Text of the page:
“A LOT of things ran through my mind when I was diagnosed with Motor Neurone Disease. I thought about my family. I wondered how I was going to cope. But I told myself that I have to cope. I told myself I had to carry on and keep going as best I can.”
Those are the words of 55-year-old Paul King, from Hollyhill, Cork.
Paul was diagnosed with Motor Neurone Disease (MND) in August, 2017. MND is a rare, progressive neurological condition that attacks the motor neurones, or nerves, in the brain and spinal cord. This means messages gradually stop reaching muscles, which leads to weakness and wasting.
MND can affect how you walk, talk, eat, drink and breathe. Some people also experience changes to their thinking and behaviour.
However, MND affects each person differently. Not all symptoms will affect everyone diagnosed with the disease, or in the same order. Symptoms progress at varying speeds, which makes the course of the disease difficult to predict.
MND affects adults of any age but is more likely to affect people aged 50 and over. It is a life-shortening disease. Currently, there is no cure for it, but symptoms can be managed to help the person achieve the best possible quality of life.
Paul was 53 when he was diagnosed. Before then, he started to notice that he was struggling to keep up with his colleagues while working as a docker at the Port of Cork.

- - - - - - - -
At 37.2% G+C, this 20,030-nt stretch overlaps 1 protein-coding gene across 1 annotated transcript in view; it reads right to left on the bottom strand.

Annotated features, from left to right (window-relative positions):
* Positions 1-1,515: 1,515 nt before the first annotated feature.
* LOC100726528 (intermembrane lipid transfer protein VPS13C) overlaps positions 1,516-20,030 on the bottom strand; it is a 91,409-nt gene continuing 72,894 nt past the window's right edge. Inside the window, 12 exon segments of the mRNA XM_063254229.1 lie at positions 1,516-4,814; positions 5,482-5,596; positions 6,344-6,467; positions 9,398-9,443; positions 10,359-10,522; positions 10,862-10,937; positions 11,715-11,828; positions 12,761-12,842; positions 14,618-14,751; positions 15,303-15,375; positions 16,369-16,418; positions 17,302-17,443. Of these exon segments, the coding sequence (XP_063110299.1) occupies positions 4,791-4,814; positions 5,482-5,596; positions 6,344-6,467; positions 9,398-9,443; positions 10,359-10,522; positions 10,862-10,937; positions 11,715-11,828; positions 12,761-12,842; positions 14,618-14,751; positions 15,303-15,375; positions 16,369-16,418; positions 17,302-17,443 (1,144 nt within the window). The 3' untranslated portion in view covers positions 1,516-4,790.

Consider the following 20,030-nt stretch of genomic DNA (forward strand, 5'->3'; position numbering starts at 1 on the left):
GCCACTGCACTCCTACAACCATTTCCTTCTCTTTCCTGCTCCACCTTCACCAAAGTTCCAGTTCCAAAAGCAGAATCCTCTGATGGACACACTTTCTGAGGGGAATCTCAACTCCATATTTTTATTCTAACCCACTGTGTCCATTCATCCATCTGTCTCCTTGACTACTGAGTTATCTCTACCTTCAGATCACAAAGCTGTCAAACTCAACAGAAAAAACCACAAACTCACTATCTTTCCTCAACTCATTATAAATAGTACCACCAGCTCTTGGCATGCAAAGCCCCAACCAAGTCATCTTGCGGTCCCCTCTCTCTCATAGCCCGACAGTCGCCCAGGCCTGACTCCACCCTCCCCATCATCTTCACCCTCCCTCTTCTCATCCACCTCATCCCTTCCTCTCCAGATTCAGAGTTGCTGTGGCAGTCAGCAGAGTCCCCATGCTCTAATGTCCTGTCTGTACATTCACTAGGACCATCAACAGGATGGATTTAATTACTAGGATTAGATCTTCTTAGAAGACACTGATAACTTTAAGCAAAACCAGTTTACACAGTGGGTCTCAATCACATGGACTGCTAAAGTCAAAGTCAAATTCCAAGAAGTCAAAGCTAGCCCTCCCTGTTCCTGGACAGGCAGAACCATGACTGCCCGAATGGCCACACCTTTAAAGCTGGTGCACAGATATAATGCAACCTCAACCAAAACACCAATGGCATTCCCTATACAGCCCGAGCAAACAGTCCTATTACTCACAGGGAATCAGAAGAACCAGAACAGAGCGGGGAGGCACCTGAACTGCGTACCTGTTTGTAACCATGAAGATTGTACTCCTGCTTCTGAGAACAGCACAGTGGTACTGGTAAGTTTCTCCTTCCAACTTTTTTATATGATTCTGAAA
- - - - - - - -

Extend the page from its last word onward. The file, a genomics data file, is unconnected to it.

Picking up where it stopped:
He says: “When we were finished unloading the ships, we would climb up the ladders. Some of these ladders are between 50 and 100 feet tall. I noticed I was getting weaker and slower. The lads behind me would be waiting, telling me to hurry on. I had a feeling that something was wrong with me.
“After that, I used to let the other lads climb the ladders first, so I wasn’t keeping them waiting. Then, I’d follow them up.
“When I got up to the top of a ship one day, I realised the lads were already miles ahead of me on the ship and I was only after reaching the top of the ladder. I knew then that there was something wrong.”
Paul started to get pains in his legs and thought he might be suffering from arthritis. On a trip away with his wife, Lisa, he noticed that he was out of breath when out for a walk.